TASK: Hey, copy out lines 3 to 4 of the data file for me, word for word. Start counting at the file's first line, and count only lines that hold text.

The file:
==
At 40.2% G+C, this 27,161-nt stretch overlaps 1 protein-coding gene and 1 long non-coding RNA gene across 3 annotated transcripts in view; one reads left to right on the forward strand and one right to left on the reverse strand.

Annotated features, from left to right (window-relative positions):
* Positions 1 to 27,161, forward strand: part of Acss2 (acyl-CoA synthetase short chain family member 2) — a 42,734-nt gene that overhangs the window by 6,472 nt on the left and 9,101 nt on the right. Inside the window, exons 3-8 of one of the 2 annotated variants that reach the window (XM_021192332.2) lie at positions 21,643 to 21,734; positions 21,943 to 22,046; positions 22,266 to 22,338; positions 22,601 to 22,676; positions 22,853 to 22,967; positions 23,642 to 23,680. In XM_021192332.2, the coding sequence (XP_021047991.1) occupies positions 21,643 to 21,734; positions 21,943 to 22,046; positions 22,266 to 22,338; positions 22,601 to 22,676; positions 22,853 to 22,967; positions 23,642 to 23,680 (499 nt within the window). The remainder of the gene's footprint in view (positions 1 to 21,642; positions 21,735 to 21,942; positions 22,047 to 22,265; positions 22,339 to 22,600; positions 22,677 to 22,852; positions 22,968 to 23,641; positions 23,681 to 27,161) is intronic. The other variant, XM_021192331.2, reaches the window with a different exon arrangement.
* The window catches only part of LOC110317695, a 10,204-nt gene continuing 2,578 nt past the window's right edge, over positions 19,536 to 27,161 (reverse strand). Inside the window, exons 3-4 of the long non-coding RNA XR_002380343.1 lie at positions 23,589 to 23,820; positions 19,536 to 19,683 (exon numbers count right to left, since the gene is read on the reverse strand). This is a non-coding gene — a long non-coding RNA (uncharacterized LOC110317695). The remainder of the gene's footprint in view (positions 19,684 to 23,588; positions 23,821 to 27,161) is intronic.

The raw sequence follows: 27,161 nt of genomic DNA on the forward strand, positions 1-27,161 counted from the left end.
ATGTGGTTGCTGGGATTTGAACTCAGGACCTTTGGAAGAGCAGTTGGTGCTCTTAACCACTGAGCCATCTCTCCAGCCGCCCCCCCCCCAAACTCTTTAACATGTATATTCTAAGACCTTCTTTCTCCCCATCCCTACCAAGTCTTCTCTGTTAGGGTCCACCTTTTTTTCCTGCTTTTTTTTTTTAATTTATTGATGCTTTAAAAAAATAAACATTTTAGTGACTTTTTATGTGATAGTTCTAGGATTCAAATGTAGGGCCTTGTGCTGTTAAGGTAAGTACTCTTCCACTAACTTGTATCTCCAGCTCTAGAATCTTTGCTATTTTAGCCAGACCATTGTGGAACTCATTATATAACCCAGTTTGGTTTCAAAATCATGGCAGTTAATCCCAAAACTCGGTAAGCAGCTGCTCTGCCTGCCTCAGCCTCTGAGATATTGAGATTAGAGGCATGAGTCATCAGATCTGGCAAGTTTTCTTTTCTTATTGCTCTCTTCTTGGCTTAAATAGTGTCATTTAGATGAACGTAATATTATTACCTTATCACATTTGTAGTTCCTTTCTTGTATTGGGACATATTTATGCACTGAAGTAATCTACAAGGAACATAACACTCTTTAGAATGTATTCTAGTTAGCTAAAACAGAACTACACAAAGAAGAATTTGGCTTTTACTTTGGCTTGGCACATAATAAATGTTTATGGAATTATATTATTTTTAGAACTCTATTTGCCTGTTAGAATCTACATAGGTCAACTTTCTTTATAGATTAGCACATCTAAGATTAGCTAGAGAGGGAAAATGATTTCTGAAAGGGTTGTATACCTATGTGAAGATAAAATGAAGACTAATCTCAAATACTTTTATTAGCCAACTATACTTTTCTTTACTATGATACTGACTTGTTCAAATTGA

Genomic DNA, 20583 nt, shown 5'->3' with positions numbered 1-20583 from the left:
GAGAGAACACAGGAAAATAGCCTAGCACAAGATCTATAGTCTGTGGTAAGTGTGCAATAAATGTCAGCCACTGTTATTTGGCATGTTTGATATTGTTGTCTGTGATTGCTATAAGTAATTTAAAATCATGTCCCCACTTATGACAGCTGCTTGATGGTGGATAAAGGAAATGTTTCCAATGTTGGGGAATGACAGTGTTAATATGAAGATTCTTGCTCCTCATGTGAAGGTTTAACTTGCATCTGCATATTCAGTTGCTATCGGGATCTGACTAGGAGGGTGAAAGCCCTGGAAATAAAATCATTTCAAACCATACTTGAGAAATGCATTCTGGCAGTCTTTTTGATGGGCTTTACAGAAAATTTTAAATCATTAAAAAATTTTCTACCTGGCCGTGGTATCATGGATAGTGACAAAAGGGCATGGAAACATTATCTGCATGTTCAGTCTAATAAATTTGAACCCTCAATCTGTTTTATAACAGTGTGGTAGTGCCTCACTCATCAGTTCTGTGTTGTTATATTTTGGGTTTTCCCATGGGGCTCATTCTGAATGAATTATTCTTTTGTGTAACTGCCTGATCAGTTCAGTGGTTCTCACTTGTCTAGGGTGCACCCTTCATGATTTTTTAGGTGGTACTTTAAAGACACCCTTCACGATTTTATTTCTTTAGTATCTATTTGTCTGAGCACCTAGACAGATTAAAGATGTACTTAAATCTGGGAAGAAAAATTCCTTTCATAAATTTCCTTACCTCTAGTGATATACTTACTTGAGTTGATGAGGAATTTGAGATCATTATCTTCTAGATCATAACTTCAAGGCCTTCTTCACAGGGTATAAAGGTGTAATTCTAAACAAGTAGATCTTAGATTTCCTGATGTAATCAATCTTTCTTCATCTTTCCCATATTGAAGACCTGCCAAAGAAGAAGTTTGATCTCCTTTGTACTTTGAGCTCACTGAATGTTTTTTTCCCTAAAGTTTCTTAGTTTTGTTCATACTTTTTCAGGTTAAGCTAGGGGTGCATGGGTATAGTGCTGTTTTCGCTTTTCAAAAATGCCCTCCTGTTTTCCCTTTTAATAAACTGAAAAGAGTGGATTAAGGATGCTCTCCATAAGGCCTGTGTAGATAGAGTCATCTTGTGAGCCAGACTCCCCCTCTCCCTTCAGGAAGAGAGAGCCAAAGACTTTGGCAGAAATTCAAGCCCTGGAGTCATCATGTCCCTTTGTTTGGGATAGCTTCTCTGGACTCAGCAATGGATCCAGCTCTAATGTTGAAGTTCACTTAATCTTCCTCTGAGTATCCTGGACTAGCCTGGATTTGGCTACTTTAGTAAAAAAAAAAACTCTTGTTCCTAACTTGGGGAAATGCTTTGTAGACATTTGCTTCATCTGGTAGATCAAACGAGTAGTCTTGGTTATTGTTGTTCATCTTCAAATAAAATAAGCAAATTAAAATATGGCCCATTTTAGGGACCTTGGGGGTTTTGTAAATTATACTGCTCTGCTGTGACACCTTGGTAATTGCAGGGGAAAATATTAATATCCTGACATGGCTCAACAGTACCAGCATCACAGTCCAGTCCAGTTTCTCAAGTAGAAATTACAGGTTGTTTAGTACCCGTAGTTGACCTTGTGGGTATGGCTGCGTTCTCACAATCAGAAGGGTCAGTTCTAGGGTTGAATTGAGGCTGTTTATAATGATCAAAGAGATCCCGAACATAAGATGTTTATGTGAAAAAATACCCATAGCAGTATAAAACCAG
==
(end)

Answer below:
* Positions 1 to 27,161, forward strand: part of Acss2 (acyl-CoA synthetase short chain family member 2) — a 42,734-nt gene that overhangs the window by 6,472 nt on the left and 9,101 nt on the right. Inside the window, exons 3-8 of one of the 2 annotated variants that reach the window (XM_021192332.2) lie at positions 21,643 to 21,734; positions 21,943 to 22,046; positions 22,266 to 22,338; positions 22,601 to 22,676; positions 22,853 to 22,967; positions 23,642 to 23,680. In XM_021192332.2, the coding sequence (XP_021047991.1) occupies positions 21,643 to 21,734; positions 21,943 to 22,046; positions 22,266 to 22,338; positions 22,601 to 22,676; positions 22,853 to 22,967; positions 23,642 to 23,680 (499 nt within the window). The remainder of the gene's footprint in view (positions 1 to 21,642; positions 21,735 to 21,942; positions 22,047 to 22,265; positions 22,339 to 22,600; positions 22,677 to 22,852; positions 22,968 to 23,641; positions 23,681 to 27,161) is intronic. The other variant, XM_021192331.2, reaches the window with a different exon arrangement.
* The window catches only part of LOC110317695, a 10,204-nt gene continuing 2,578 nt past the window's right edge, over positions 19,536 to 27,161 (reverse strand). Inside the window, exons 3-4 of the long non-coding RNA XR_002380343.1 lie at positions 23,589 to 23,820; positions 19,536 to 19,683 (exon numbers count right to left, since the gene is read on the reverse strand). This is a non-coding gene — a long non-coding RNA (uncharacterized LOC110317695). The remainder of the gene's footprint in view (positions 19,684 to 23,588; positions 23,821 to 27,161) is intronic.